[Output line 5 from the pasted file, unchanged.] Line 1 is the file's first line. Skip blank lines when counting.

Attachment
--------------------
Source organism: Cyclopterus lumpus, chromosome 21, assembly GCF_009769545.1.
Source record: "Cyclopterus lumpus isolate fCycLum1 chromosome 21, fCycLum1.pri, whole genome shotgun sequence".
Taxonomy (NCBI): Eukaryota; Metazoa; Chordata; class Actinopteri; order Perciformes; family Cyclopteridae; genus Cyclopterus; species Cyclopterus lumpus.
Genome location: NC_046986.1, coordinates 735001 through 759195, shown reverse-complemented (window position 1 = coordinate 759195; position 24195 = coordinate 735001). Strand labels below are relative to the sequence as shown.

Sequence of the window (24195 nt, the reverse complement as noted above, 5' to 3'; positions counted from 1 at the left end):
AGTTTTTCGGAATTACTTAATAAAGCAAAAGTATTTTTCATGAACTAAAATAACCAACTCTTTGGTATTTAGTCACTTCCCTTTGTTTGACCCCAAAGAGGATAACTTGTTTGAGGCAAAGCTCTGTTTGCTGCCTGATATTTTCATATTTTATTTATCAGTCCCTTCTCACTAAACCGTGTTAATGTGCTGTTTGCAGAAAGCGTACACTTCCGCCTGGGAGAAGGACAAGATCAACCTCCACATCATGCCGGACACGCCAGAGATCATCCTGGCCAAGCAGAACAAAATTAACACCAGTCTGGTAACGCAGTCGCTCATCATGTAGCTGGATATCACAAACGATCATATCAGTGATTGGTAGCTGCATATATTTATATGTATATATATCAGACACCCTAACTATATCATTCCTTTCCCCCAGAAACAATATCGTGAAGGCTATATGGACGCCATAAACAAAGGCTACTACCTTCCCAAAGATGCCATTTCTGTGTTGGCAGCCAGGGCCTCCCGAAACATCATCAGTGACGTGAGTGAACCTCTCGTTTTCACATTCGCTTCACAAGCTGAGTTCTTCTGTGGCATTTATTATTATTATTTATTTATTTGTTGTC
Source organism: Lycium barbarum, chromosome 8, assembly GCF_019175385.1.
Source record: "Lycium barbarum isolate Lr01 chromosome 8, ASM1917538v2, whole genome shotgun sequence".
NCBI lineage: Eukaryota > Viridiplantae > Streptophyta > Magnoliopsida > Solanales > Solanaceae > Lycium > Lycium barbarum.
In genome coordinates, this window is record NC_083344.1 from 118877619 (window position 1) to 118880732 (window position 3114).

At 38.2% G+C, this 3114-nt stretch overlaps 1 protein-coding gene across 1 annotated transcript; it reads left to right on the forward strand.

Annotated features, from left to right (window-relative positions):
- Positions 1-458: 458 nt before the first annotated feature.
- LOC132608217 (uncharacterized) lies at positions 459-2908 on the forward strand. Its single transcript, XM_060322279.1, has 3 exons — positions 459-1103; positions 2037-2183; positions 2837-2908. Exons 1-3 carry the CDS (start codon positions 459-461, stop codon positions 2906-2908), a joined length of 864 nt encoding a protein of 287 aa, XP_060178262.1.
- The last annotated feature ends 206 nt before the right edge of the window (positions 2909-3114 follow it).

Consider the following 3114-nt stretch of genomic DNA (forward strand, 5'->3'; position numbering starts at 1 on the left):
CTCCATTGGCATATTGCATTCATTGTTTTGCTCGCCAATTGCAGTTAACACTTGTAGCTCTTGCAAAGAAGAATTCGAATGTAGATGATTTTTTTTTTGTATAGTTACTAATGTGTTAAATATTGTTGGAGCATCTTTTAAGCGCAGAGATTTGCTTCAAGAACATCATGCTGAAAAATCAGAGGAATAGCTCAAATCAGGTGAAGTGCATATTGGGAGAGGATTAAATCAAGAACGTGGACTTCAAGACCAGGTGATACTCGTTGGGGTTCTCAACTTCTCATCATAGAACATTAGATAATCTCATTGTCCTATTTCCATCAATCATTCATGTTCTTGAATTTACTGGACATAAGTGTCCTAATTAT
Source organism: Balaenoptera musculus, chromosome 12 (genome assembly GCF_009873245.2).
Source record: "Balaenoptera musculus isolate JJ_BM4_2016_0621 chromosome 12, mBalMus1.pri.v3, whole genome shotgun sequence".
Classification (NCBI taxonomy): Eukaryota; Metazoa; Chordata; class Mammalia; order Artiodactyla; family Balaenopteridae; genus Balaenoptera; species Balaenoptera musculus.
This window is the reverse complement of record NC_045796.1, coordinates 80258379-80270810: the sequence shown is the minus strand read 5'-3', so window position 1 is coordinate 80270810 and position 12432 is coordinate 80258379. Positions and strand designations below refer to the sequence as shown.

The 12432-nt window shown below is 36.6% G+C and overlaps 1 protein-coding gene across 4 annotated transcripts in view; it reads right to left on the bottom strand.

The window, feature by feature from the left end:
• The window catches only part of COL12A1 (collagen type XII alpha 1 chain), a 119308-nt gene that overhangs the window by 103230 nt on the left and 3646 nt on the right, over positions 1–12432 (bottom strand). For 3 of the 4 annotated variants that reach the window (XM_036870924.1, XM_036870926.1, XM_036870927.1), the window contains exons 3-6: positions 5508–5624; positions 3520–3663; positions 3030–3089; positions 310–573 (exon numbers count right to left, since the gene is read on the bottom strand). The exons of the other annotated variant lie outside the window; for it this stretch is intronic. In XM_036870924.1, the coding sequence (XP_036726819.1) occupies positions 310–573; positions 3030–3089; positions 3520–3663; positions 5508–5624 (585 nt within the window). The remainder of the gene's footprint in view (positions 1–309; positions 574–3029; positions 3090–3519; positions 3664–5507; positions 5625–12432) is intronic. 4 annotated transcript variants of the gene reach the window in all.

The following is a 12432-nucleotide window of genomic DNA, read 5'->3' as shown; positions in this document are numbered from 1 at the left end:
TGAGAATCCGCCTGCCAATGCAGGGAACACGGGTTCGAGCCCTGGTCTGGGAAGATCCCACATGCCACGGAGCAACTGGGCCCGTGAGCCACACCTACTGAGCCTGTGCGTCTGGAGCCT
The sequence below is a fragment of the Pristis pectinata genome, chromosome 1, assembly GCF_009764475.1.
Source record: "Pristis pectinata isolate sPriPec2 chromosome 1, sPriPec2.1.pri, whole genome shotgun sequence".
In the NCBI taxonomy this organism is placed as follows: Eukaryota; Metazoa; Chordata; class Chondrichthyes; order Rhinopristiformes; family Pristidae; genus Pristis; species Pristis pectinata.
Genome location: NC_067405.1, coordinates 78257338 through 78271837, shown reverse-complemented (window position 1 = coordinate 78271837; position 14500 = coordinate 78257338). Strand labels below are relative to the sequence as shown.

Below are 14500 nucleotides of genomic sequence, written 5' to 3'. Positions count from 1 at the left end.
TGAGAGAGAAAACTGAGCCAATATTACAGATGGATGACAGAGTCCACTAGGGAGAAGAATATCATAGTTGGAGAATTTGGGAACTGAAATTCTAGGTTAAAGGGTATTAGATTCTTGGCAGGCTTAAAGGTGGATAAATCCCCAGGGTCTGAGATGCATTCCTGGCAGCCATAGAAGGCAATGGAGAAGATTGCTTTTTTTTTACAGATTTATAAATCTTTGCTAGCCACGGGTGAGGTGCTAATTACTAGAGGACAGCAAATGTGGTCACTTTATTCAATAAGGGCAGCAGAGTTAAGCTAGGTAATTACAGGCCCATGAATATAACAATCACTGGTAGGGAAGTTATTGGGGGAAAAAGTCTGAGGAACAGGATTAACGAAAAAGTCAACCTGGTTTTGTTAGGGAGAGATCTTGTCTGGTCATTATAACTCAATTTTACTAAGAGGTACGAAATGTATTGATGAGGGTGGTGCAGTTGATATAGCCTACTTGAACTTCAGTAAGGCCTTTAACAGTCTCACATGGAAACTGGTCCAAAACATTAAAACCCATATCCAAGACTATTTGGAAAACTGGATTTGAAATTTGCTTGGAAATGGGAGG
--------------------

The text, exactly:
Sequence of the window (24195 nt, the reverse complement as noted above, 5' to 3'; positions counted from 1 at the left end):